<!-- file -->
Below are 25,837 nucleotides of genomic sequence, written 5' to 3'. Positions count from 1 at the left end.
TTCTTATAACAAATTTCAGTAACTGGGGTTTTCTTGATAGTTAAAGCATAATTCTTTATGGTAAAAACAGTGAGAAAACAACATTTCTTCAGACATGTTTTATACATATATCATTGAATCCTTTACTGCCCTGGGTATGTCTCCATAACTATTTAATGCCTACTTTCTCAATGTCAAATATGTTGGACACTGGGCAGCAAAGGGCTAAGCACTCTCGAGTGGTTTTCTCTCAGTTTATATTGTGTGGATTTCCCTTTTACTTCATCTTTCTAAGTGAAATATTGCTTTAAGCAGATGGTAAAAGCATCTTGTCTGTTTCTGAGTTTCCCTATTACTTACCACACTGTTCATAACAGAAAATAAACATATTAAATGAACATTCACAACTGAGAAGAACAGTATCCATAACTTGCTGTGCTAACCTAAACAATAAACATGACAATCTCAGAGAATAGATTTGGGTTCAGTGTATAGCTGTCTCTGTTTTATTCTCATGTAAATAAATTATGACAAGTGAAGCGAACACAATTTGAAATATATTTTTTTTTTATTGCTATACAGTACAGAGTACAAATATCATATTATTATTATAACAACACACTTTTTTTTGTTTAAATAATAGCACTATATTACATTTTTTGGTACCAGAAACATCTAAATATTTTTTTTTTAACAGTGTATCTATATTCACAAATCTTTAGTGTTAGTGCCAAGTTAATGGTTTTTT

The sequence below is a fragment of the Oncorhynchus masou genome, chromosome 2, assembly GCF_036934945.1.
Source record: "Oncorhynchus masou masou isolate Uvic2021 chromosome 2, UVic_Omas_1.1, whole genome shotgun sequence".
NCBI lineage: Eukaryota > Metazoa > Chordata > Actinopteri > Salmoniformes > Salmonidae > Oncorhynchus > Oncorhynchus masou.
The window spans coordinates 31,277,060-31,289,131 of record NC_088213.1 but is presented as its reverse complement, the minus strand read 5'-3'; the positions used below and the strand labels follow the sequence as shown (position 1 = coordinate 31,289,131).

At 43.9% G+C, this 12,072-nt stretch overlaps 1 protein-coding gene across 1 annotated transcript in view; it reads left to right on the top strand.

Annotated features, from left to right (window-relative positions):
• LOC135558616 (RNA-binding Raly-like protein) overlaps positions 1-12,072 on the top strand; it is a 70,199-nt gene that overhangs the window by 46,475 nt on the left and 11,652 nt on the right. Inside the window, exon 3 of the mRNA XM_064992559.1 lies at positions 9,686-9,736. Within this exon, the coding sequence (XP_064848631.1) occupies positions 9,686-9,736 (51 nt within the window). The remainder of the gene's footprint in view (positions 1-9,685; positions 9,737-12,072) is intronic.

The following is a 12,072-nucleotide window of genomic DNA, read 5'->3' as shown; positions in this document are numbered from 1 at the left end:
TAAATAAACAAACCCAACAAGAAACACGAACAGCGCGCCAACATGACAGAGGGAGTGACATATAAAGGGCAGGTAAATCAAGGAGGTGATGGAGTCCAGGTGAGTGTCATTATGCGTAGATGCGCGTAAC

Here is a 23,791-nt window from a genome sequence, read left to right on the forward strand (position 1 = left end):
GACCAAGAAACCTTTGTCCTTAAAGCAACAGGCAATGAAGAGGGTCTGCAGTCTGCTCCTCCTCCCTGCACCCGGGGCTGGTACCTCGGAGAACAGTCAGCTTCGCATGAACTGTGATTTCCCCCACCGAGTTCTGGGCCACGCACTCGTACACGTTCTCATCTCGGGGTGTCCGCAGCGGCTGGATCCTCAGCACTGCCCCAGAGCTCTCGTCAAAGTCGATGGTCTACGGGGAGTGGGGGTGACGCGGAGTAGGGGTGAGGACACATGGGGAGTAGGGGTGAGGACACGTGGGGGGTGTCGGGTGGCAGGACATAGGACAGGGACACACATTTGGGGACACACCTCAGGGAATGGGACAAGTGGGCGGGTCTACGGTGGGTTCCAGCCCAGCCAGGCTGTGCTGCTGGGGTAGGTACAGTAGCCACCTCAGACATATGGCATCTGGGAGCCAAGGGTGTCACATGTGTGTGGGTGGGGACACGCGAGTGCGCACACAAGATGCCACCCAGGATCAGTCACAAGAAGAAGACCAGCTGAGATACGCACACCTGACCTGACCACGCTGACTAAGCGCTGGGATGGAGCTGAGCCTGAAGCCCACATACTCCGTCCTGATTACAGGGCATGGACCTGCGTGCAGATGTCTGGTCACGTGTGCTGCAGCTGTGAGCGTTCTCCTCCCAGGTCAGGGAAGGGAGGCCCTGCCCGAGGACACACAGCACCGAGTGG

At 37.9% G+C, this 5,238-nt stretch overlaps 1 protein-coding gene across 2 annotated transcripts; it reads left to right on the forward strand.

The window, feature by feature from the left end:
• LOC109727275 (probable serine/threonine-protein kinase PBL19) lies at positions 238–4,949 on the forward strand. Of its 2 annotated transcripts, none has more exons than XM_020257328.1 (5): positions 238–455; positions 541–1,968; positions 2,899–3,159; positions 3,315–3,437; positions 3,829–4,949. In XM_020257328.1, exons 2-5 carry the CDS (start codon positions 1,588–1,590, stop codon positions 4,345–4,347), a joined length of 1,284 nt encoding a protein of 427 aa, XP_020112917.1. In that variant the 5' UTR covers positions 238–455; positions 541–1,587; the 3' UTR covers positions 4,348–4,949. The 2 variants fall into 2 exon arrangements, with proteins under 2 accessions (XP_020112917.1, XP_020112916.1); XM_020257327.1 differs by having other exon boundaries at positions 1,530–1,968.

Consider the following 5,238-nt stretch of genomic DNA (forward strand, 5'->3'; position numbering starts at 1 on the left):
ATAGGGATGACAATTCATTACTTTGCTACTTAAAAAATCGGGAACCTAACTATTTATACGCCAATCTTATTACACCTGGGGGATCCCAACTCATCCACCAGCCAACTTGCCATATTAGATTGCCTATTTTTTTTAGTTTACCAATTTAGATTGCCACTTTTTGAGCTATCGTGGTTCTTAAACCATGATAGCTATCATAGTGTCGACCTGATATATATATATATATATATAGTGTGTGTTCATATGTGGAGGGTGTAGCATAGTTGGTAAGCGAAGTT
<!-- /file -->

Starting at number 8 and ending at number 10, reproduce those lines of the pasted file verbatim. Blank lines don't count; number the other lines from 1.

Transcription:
Annotated features, from left to right (window-relative positions):
• LOC135558616 (RNA-binding Raly-like protein) overlaps positions 1-12,072 on the top strand; it is a 70,199-nt gene that overhangs the window by 46,475 nt on the left and 11,652 nt on the right. Inside the window, exon 3 of the mRNA XM_064992559.1 lies at positions 9,686-9,736. Within this exon, the coding sequence (XP_064848631.1) occupies positions 9,686-9,736 (51 nt within the window). The remainder of the gene's footprint in view (positions 1-9,685; positions 9,737-12,072) is intronic.

The following is a 12,072-nucleotide window of genomic DNA, read 5'->3' as shown; positions in this document are numbered from 1 at the left end: